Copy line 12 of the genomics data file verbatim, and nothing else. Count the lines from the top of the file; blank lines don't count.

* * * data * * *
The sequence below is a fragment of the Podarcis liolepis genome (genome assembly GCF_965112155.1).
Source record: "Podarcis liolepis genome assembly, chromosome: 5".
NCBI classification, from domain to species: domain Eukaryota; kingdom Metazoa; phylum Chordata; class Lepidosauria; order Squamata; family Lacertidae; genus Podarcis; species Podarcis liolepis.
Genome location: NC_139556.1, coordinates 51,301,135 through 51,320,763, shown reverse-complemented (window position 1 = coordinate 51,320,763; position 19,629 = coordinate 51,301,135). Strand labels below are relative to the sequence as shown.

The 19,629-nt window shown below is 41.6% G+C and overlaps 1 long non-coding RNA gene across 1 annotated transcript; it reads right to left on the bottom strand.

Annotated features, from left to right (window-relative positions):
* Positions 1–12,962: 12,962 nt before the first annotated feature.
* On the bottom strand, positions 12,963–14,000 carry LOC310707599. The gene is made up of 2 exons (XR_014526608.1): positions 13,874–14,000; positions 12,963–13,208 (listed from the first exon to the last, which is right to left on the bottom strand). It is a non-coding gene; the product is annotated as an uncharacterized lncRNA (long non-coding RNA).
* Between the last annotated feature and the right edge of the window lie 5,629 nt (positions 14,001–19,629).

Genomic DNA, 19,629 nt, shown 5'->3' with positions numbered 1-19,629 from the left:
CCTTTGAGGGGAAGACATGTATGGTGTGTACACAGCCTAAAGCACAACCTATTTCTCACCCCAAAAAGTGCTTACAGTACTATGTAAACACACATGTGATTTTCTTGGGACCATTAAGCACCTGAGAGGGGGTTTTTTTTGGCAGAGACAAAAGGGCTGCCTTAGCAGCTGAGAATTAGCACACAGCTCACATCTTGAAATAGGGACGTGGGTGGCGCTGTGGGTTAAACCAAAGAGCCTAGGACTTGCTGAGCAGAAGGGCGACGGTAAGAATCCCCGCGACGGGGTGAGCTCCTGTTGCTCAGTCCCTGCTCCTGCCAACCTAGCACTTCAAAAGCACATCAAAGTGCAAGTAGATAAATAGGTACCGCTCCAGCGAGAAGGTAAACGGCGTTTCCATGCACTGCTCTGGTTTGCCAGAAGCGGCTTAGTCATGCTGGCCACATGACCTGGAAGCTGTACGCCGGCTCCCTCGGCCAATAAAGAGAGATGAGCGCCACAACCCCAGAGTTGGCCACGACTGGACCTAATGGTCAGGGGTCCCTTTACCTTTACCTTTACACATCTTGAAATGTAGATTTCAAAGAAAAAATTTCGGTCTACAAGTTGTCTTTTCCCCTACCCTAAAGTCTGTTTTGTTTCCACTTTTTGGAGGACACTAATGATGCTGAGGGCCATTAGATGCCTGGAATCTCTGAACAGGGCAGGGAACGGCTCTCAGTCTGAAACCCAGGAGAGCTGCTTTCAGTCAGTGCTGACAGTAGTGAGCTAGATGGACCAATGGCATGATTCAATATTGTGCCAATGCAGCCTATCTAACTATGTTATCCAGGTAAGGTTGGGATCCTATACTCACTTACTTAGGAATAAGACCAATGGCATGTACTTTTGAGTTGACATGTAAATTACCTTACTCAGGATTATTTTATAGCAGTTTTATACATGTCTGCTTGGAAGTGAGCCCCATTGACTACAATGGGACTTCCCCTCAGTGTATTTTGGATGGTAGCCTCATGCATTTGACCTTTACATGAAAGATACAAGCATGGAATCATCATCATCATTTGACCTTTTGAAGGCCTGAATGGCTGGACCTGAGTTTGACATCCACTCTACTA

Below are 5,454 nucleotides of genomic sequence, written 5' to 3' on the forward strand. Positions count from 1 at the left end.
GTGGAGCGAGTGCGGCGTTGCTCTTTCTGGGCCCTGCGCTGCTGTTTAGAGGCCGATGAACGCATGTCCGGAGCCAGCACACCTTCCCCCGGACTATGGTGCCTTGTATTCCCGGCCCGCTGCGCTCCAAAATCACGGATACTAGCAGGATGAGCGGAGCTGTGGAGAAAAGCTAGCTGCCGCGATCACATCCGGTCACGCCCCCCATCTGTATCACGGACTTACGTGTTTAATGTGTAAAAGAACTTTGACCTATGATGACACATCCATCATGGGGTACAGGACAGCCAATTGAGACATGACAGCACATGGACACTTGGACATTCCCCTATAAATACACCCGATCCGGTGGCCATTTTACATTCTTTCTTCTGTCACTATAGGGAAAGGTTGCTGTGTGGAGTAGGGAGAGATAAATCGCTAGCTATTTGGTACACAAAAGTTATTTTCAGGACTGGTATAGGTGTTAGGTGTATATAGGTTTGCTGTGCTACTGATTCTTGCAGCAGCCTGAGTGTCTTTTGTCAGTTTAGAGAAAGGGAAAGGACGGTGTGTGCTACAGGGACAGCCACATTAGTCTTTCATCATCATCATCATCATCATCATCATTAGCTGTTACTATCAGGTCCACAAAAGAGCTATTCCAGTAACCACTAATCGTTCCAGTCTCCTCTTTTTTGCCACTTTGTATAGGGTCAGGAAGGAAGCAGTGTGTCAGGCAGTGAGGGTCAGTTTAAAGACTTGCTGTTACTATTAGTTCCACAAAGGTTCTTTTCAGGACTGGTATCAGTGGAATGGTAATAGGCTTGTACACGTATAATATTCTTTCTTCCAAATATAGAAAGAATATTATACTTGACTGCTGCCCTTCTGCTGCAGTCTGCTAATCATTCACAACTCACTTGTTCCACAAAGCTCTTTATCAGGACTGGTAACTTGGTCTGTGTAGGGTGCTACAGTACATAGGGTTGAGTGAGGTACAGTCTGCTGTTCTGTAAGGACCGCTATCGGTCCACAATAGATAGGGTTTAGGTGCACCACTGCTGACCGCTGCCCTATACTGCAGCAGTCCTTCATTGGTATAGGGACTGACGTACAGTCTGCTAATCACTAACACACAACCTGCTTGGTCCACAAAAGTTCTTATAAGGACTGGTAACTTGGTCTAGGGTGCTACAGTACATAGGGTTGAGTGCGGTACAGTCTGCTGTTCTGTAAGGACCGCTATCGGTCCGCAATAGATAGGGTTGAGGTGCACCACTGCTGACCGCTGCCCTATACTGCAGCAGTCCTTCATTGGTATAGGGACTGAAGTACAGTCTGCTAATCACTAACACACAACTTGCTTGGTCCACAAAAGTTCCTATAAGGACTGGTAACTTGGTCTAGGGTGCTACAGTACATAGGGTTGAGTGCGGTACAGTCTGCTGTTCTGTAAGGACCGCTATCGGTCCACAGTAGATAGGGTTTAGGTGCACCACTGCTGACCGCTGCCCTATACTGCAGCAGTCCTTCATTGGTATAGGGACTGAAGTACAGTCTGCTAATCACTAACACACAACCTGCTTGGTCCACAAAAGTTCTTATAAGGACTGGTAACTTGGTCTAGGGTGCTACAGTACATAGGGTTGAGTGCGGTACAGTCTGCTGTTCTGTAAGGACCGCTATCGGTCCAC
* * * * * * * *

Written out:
Below are 5,454 nucleotides of genomic sequence, written 5' to 3' on the forward strand. Positions count from 1 at the left end.